We may be unable to obtain additional financing or generate sufficient cash flows to make additional investments or fund potential acquisitions.

 

We may need to raise additional funds in the future in order to invest in or acquire complementary businesses, technologies, products or services. Additional financing may not be available on terms acceptable to us, or at all. If we raise additional funds by issuing equity securities, our shareholders may experience further dilution of their ownership interests. If we raise additional funds by issuing debt securities or obtaining loans from third parties, the terms of those debt securities or financing arrangements may include covenants or other restrictions on our business that could impair our operational flexibility and would also require us to fund additional interest expense. If additional financing is not available or is not available on acceptable terms when required, we may be unable successfully to develop or enhance our security software solutions, which could materially adversely affect our business, results of operations and financial condition.

 

Our indebtedness could affect our financing options and liquidity.

 

On March 15, 2011, we borrowed $235 million under our credit agreement. In addition, our credit agreement permits us to request up to an additional $100 million in borrowings subject to lender consent and covenant compliance. Our indebtedness is secured by substantially all of our assets and could have important consequences to our business or the holders of our ordinary shares, including:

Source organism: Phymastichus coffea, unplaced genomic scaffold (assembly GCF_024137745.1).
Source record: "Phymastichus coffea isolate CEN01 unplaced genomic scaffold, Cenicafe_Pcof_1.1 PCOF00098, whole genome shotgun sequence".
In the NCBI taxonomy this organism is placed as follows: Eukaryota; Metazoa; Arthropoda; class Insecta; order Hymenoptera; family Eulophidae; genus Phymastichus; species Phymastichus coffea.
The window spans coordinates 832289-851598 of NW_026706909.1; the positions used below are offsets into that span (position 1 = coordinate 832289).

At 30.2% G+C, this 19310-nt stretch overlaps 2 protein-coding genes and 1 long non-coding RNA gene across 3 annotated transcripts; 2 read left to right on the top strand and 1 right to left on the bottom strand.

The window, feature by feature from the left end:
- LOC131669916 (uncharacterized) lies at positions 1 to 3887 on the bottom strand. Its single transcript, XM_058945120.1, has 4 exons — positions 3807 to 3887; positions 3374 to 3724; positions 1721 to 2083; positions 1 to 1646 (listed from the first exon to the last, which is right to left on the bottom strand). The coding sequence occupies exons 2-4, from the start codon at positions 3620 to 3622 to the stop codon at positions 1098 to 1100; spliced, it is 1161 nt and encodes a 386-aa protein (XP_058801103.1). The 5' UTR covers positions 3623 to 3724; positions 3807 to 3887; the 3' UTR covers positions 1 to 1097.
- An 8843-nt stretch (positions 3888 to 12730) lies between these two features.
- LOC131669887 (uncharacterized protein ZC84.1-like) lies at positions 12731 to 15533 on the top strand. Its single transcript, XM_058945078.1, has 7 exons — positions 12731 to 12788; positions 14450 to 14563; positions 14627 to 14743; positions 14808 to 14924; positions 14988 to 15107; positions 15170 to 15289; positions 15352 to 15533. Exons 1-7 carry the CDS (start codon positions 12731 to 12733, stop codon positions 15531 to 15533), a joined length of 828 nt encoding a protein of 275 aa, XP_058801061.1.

limiting our ability to obtain additional financing in the future for working capital, capital expenditures or acquisitions;

 

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requiring a significant portion of our net cash provided by operations to be dedicated to the payment of the principal of and interest on our indebtedness, thereby reducing funds available for other purposes;

 

   

making us more vulnerable to economic downturns, interest rate changes and limiting our ability to withstand competitive pressures; and

 

   

preventing us from paying dividends on our ordinary shares.

 

We are subject to debt covenants that impose operating and financial restrictions on us and could limit our ability to grow our business.